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Old 07-07-2014, 03:02 PM   #6
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I ordered a Sherline Trailer Tongue Weight Scale. This should take the mystery out of tongue weight calculation for various truck and trailer load combinations.
It has limited value. You need to weigh the truck (without Airstream) ready to camp at a truck scale. Then weigh the combination hooked up and ready to camp and weight distribution set, with the Airstream axles not on the scale. The difference is the payload the Airstream adds to the truck. It costs a lot less than a new scale and will give accurate payload results, which the Sherline scale alone cannot.

If you read the current thread referenced above in post #2 there is a good discussion about tongue weight and it's many variables.
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Old 07-07-2014, 03:39 PM   #7
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I intend to do what you describe. However I feel that there is value in knowing tongue weight when placing and distributing cargo in the trailer.

I've fine tuned my Reese weight distribution system for level riding and good handling so I don't want to change that.
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Old 07-07-2014, 03:42 PM   #8
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You can use a bathroom scale and a few boards to get your tongue weight. So load the coach as if it were ready for travel. Then weigh the tongue weight with a bathroom scale.
Look on the Internet, there are instructions on how to do it.
OR
Weigh the trailer alone at the scales.
Weigh the truck alone at the scales.
In both cases, they should be packed and ready for travel. You and all passengers should be in the TV when weighed.
Hitch the trailer to the truck. Then get the truck weighed on the scale, trailer not on the scale. The difference between the truck only weight and the truck with the trailer hitched is the tongue weight.
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Old 07-07-2014, 03:42 PM   #9
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Quote:
Originally Posted by interstateflyer View Post
I intend to do what you describe. However I feel that there is value in knowing tongue weight when placing and distributing cargo in the trailer.

I've fine tuned my Reese weight distribution system for level riding and good handling so I don't want to change that.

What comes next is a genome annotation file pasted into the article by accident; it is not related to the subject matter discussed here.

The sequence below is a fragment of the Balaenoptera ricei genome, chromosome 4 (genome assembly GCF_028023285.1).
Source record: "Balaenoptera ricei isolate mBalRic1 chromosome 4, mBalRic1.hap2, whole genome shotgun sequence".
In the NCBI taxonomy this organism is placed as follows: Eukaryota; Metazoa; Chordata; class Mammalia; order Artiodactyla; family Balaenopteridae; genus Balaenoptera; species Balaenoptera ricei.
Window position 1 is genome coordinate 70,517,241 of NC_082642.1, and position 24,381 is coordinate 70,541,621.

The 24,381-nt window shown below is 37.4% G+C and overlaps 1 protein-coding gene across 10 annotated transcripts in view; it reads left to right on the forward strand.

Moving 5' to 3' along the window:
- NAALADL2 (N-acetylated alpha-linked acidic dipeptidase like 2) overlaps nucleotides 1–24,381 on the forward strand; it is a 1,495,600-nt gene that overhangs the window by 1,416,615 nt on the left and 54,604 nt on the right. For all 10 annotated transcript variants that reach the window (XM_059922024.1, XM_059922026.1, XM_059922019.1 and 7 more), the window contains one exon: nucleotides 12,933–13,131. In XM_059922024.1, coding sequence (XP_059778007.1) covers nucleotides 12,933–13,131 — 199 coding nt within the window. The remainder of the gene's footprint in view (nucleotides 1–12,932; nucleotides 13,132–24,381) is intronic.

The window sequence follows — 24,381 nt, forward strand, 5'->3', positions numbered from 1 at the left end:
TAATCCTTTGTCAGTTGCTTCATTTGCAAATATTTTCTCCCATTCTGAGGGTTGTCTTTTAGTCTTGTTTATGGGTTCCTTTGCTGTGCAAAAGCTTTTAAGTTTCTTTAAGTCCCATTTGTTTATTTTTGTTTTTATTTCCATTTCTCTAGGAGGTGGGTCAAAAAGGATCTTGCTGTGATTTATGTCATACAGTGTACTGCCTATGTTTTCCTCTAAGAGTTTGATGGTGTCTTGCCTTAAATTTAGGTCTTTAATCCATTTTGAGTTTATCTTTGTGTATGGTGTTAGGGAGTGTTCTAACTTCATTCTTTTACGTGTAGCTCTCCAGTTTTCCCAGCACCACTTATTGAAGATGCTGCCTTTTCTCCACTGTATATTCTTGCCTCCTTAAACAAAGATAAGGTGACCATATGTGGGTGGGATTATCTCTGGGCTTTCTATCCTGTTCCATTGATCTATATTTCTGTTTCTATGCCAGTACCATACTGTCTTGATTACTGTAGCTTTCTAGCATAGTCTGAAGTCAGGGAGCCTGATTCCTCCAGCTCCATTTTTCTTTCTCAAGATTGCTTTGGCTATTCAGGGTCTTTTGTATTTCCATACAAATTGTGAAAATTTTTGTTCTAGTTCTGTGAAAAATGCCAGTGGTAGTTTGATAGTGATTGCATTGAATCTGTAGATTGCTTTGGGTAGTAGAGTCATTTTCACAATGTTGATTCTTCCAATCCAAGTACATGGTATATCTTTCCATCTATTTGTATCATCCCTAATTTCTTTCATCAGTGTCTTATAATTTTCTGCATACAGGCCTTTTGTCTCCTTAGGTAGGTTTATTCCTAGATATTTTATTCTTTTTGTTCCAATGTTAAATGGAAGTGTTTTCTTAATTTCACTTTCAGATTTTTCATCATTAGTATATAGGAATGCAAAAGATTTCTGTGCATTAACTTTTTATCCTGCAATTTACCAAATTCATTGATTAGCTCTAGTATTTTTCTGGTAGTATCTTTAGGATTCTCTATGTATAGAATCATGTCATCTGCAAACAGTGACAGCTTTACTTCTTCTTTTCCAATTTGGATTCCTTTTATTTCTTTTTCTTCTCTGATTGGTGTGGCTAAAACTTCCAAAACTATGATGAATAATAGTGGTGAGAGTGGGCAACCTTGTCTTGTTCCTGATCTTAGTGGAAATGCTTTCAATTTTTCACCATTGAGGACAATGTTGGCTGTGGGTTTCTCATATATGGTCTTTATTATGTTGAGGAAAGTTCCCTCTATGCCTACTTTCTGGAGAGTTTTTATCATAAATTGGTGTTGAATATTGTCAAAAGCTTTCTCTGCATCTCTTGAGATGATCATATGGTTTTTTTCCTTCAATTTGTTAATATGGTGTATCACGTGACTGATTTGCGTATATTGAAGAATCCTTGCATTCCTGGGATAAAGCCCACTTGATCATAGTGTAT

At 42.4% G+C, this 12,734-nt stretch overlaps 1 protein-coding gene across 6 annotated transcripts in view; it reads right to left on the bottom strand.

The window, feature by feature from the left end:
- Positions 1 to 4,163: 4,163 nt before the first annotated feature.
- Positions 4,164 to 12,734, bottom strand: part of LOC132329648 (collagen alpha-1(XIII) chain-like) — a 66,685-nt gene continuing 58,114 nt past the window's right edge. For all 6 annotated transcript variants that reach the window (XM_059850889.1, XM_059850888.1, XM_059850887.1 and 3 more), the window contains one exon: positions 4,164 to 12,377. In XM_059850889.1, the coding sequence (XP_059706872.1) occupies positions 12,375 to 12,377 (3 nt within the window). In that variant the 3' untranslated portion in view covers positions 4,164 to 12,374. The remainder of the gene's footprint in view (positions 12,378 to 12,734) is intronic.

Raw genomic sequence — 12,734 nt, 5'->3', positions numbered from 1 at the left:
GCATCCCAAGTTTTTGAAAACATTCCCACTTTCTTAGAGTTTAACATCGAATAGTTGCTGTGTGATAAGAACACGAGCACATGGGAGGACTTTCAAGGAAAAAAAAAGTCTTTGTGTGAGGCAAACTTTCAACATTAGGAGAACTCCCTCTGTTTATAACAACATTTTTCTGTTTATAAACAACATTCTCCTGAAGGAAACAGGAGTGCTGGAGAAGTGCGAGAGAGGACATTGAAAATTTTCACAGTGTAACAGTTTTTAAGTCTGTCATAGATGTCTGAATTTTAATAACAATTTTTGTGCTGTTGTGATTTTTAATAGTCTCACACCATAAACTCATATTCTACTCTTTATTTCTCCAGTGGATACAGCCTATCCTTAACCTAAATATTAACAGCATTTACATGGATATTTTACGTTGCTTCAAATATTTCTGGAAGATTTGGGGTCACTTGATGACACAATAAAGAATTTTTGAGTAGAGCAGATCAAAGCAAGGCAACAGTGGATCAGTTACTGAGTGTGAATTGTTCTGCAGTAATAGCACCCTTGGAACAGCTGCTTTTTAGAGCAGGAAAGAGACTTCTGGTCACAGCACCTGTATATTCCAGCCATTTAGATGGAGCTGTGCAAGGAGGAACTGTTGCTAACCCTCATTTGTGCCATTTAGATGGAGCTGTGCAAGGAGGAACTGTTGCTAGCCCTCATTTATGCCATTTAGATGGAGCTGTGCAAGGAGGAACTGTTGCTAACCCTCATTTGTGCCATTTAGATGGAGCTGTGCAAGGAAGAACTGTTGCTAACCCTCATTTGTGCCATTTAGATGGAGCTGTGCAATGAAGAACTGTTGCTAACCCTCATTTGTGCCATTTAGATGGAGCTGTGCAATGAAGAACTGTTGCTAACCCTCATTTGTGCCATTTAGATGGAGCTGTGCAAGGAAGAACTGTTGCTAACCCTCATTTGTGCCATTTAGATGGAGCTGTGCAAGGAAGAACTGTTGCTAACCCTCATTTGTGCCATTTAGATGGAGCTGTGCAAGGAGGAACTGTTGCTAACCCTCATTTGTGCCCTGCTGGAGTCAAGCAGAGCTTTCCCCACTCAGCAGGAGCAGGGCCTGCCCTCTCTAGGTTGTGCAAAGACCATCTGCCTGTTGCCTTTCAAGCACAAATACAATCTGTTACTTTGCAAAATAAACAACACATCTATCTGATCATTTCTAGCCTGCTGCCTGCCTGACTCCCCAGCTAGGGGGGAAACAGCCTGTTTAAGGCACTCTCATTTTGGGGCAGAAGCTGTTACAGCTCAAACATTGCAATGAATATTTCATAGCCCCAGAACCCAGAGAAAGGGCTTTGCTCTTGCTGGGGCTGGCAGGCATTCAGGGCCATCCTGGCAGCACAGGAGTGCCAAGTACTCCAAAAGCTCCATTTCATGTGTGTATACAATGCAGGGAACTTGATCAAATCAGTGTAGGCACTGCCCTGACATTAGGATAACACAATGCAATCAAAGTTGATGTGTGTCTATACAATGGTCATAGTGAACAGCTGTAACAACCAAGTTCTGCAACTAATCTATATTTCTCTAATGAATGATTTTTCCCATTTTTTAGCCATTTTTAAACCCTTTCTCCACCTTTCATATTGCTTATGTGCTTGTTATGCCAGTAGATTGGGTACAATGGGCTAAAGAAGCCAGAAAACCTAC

Yes, agree. I have a Shurline and use it as a quick pre-trip check when I've made significant changes to the load for that particular run. They are a good tool but have accuracy limitations.
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Old 07-07-2014, 04:54 PM   #10
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It's 110 miles round trip to the nearest CAT scale. I realize that the Shurline measures in 50 lb increments but it looks like a good place to start. Besides I can share with friends on rallies in exchange for beers.
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Old 07-07-2014, 05:20 PM   #11
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With that combo I wouldn't be too worried about the payload unless the Outdoorsman has worse payload than my Laramie.
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Old 07-07-2014, 05:30 PM   #12
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With that combo I wouldn't be too worried about the payload unless the Outdoorsman has worse payload than my Laramie.
This RAM's advertised payload is 1646. The door sticker says 1403. It's going to be close with my new camper shell.
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Old 07-07-2014, 05:32 PM   #13
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Ahh, I gotcha! Surprising how much those shells weight, I was going to get one myself, but opted to just stick with the flip bak.

Like you, the nearest scale is a hike and a half, thats why I started the other thread.
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Old 07-07-2014, 05:37 PM   #14
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You don't need a CAT scale for the process I described above.
Any truck stops near you?